As to the first question, the DC Circuit found that the Commission adopted an “unreasonably, and impermissibly expansive” definition of “capacity” such that any smartphone would qualify. According to the Court, “[i]t is untenable to construe the term ‘capacity’ in the statutory definition of an ATDS in a manner that brings within the definition’s fold the most ubiquitous type of phone equipment known, used countless times each day for routine communications by the vast majority of people in the country.”

As to the second question, the DC Circuit found that the FCC Order did not clearly define the “requisite features” of an ATDS. The Court found that the Order provided conflicting guidance on whether a device must be able to generate and dial random or sequential numbers or whether it can be considered an ATDS even if it has no capability itself to generate random or sequential numbers (and instead can only dial from an externally supplied list of numbers). The DC Circuit found that the ruling was also unclear as to whether a device could be considered an ATDS if it required human intervention. “In short, the Commission’s ruling, in describing the functions a device must perform to qualify as an autodialer, fails to satisfy the requirement of reasoned decisionmaking.”

In an interesting aside, the DC Circuit raised questions about an issue not before it – the FCC’s understanding about what it means to make any call using any ATDS. The Court, seemingly indicating that this remained a relevant, unanswered question, noted that the Commission could choose to revisit that issue in the future.

The Reassigned Number Issue: The DC Circuit then addressed the Commission’s treatment of the circumstances in which a consenting party’s wireless number has been reassigned to another person. The Commission determined that a call in that situation violates the TCPA except it provided for a one-call, post-reassignment safe harbor. The Court found that this one-call safe harbor was arbitrary and capricious.

As an initial matter, the DC Circuit disagreed with petitioners and found that the “Commission was not compelled to interpret ‘called party’ in § 227(b)(1)(A) to mean the ‘intended recipient’ rather than the current subscriber.” However, the Court agreed with petitioners that the Commission’s one-call safe harbor was arbitrary. Noting that the Commission justified the safe harbor on the basis that it is reasonable for a caller to rely on a prior subscriber’s consent when the caller has no knowledge of the reassignment, the DC Circuit found that the Commission “gave no explanation of why reasonable-reliance considerations would support limiting the safe harbor to just one call or message. That is, why does a caller’s reasonable reliance on a previous subscriber’s consent necessarily cease to be reasonable once there has been a single, post-reassignment call?”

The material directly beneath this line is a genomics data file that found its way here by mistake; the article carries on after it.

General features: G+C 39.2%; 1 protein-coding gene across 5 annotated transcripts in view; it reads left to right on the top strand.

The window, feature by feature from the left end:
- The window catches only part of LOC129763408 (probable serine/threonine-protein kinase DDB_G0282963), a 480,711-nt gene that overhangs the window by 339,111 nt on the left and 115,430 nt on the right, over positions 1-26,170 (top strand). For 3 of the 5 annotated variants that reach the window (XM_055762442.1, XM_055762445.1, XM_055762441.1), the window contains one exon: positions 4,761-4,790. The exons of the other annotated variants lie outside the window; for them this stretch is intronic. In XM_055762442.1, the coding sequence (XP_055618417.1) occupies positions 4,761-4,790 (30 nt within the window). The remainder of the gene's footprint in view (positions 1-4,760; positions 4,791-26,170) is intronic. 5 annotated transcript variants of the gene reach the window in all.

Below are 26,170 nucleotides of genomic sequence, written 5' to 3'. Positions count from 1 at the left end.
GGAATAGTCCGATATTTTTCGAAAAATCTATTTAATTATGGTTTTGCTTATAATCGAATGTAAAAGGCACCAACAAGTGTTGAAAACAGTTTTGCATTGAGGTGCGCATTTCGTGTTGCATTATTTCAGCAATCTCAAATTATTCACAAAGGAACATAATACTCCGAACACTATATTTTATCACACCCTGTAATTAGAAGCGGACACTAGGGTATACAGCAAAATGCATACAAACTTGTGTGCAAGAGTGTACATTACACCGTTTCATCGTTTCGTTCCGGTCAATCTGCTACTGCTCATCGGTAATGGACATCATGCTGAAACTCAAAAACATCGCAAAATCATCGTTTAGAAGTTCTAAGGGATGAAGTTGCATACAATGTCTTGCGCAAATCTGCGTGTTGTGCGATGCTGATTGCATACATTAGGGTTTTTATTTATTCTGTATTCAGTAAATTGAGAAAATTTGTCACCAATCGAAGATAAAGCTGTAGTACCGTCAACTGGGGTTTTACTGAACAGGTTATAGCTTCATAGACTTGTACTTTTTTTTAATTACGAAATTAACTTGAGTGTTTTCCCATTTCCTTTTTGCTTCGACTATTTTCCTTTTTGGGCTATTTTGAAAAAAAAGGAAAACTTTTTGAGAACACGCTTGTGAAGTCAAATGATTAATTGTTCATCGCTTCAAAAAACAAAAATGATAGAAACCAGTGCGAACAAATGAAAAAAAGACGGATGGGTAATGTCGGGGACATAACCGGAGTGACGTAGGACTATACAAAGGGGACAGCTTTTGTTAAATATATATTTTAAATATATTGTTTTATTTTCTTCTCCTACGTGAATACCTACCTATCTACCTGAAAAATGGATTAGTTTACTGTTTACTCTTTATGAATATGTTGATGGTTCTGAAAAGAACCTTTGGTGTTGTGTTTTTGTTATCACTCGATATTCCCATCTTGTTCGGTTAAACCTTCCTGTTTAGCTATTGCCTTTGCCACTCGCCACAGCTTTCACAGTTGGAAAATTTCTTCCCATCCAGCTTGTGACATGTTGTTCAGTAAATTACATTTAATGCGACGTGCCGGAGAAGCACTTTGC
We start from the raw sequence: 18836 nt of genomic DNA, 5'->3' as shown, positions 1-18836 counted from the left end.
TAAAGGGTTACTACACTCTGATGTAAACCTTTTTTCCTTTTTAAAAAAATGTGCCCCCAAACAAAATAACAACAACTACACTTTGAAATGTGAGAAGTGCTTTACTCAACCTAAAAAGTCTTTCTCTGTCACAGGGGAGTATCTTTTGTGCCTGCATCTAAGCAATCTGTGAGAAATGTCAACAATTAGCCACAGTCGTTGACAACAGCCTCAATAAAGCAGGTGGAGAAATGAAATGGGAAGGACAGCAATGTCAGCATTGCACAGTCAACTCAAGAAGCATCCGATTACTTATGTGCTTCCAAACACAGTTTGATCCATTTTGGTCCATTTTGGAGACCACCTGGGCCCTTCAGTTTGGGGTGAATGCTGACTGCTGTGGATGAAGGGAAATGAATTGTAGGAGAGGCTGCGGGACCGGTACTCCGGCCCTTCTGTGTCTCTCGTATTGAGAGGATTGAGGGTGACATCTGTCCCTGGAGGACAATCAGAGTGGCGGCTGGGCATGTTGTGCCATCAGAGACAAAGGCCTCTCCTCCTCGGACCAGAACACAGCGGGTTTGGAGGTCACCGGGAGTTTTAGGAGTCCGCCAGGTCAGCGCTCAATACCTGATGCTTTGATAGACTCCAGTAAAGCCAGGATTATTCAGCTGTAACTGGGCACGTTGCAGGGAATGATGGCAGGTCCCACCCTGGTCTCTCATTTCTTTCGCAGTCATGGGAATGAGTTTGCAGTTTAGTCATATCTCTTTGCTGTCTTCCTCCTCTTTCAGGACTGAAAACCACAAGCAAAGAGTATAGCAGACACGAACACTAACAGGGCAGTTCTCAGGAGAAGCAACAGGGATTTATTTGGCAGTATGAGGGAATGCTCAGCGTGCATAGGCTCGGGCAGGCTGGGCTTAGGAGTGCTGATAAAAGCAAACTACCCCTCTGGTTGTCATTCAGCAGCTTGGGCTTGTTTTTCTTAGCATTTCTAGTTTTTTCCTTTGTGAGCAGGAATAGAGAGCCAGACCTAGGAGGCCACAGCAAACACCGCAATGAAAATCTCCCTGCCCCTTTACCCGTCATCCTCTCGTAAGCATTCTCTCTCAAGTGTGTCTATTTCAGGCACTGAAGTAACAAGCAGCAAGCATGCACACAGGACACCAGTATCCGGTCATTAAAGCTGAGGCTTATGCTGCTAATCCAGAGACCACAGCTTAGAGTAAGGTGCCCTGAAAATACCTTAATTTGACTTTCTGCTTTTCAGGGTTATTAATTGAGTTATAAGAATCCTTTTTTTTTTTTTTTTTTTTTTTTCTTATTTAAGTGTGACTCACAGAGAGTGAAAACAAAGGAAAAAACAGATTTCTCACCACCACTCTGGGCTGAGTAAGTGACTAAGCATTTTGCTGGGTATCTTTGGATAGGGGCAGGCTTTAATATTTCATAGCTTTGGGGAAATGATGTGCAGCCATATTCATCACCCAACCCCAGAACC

Because vacating the Commission’s one-call safe harbor while leaving in place its “called party” determination would leave a caller strictly liable for all reassigned calls, the DC Circuit vacated the Commission’s treatment of reassigned numbers generally. The Court found that it could not “say without any substantial doubt that the agency would have embraced the ‘severe’ implications of a pure, strict-liability regime even in the absence of a safe harbor.”

The Revocation of Consent Issue: Finding petitioners’ concerns “overstated,” the DC Circuit upheld the Commission’s determination that a called party may revoke consent at any time and through any reasonable means, including orally or in writing, that clearly expresses a desire not to receive further messages. Notably, however, as recognized by the Commission, the FCC Order only precludes a caller’s unilateral imposition of revocation rules; it does not address revocation rules mutually adopted by contracting parties.

The Healthcare-Related Exemption Issue: Finally, the DC Circuit rejected petitioner Rite Aid’s argument that the FCC exemption for selected healthcare-related calls had to dovetail with the terms of the Health Insurance Portability and Accountability Act. The Court also turned aside a challenge to the Commission’s decision to exempt from the TCPA’s consent requirements calls “for which there is exigency and that have a healthcare treatment purpose” but not those with “telemarketing, solicitation, or advertising content, or which include accounting, billing, debt-collection, or other financial content.”

We have seasoned and experienced regulatory, litigation and policy lawyers who can assist you with all aspects of the TCPA, including compliance, counseling, regulatory and litigation. We will continue to monitor the impacts of the DC Circuit’s decision, both in litigation pending around the country and future regulatory developments at the FCC.